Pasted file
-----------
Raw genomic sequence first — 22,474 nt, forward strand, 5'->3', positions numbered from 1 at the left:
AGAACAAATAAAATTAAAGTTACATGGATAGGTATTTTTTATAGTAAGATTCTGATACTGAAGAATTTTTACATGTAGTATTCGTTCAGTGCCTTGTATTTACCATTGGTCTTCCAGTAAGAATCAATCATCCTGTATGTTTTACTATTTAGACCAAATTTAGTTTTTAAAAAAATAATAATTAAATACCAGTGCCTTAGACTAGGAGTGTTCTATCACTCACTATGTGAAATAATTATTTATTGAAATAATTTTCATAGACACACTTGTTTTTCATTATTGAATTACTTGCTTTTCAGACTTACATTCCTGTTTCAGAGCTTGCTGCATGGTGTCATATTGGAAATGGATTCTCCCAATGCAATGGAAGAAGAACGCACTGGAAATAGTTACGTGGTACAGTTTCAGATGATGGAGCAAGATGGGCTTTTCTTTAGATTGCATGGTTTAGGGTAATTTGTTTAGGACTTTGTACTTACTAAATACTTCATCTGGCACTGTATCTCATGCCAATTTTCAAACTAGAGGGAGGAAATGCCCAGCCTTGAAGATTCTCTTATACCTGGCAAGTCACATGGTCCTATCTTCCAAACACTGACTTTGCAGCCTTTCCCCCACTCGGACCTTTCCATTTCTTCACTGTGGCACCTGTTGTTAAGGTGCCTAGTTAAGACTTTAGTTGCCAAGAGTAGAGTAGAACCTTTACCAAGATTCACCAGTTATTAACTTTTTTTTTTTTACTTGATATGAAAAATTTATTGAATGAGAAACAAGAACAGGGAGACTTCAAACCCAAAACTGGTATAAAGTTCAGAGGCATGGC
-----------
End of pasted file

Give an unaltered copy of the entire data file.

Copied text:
Raw genomic sequence first — 22,474 nt, forward strand, 5'->3', positions numbered from 1 at the left:
AGAACAAATAAAATTAAAGTTACATGGATAGGTATTTTTTATAGTAAGATTCTGATACTGAAGAATTTTTACATGTAGTATTCGTTCAGTGCCTTGTATTTACCATTGGTCTTCCAGTAAGAATCAATCATCCTGTATGTTTTACTATTTAGACCAAATTTAGTTTTTAAAAAAATAATAATTAAATACCAGTGCCTTAGACTAGGAGTGTTCTATCACTCACTATGTGAAATAATTATTTATTGAAATAATTTTCATAGACACACTTGTTTTTCATTATTGAATTACTTGCTTTTCAGACTTACATTCCTGTTTCAGAGCTTGCTGCATGGTGTCATATTGGAAATGGATTCTCCCAATGCAATGGAAGAAGAACGCACTGGAAATAGTTACGTGGTACAGTTTCAGATGATGGAGCAAGATGGGCTTTTCTTTAGATTGCATGGTTTAGGGTAATTTGTTTAGGACTTTGTACTTACTAAATACTTCATCTGGCACTGTATCTCATGCCAATTTTCAAACTAGAGGGAGGAAATGCCCAGCCTTGAAGATTCTCTTATACCTGGCAAGTCACATGGTCCTATCTTCCAAACACTGACTTTGCAGCCTTTCCCCCACTCGGACCTTTCCATTTCTTCACTGTGGCACCTGTTGTTAAGGTGCCTAGTTAAGACTTTAGTTGCCAAGAGTAGAGTAGAACCTTTACCAAGATTCACCAGTTATTAACTTTTTTTTTTTTACTTGATATGAAAAATTTATTGAATGAGAAACAAGAACAGGGAGACTTCAAACCCAAAACTGGTATAAAGTTCAGAGGCATGGC